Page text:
Most of the hydrogen used today is made from fossil fuels. Natural gas (methane) is reacted with steam to produce hydrogen and carbon dioxide, a greehhouse gas. Hydrogen is inconvenient and expensive for individuals to buy, usually from welding supply stores. The good news is you can make your own energy at home. Hydrogen can made by electrolyzing water. Microbes can make methane and alcohol from waste biomass. As soon as the AHA gets its new headquarters, we'll again offer the popular weekend hydrogen production classes. The AHA is working to bring the first public hydrogen fueling station to Phoenix, Arizona. Click Hydrogen Technology on the left for more information.
Are Fuel Cells in Our Future?
Simply, a fuel cell chemically combines hydrogen and oxygen or air into electricity, heat and water. We often hear that fuel cells are twenty years down the road, but actually fuel cells are on the road now. In 2015, Toyota, Honda, Benz, GM, BMW and Hyndai will all begin selling fuel cell cars. Japan, England, Korea and California are building hydrogen infrastructures. Hydrogen is already available in Germany. City buses have used fuel cells for years to reduce pollution and maintenance. Closed environments like warehouses and underground mines are replacing battery vehicles with fuel cells to reduce refilling time from hours to four minutes. Critical services like hospitals and telecommunications sites are installing fuel cells for backup power instead of diesel generators, which run out of fuel or don't start at all when they're under six feet of water. Today you can buy a 1 kilowatt fuel cell to power your motorbike for about $5000. That's too much, but world-wide research is bringing the cost down every day. Keep in mind that a fuel cell is twice as efficient as a gasoline engine. That means that for your money, a fuel cell and electric motor will take you twice as far as gasoline.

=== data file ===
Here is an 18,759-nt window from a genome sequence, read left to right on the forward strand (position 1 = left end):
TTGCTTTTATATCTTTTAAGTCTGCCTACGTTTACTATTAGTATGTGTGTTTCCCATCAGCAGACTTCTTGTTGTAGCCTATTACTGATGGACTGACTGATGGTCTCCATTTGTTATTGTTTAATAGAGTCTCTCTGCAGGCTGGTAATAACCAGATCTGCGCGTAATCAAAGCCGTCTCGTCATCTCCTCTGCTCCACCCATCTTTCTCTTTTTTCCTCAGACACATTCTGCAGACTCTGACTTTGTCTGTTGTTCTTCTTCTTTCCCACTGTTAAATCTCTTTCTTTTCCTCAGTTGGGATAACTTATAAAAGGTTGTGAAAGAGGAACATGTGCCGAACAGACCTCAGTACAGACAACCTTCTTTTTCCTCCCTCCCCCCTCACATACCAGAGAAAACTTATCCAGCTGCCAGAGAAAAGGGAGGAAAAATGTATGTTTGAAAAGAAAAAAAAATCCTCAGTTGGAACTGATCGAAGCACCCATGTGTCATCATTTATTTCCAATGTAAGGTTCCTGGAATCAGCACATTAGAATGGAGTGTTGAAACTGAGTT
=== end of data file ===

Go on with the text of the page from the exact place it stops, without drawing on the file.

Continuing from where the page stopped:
Can I Cook with Hydrogen?
Sure. Cooking with a hydrogen flame isn't much different than cooking with propane or natural gas. The differences are:
See these Home Power Magazine articles for practical advice:
Do HHO On-board Hydrogen Generators Increase Gas Mileage?
Whatever the claims and, in spite of requests, at the present time the AHA has seen no reliable scientific data showing the effect of on-board HHO generators in regard to mileage, emissions or engine durability. We can only tell you not to buy a poorly constructed one. The AHA is in the process of building and buying several of these devices and they will be tested in a variety of vehicle by means of a dynomometer and an exhaust gas analyzer as well on on-road and we'll publish the results. We would appreciate hearing about anyone's experience with either gasoline or diesel engines.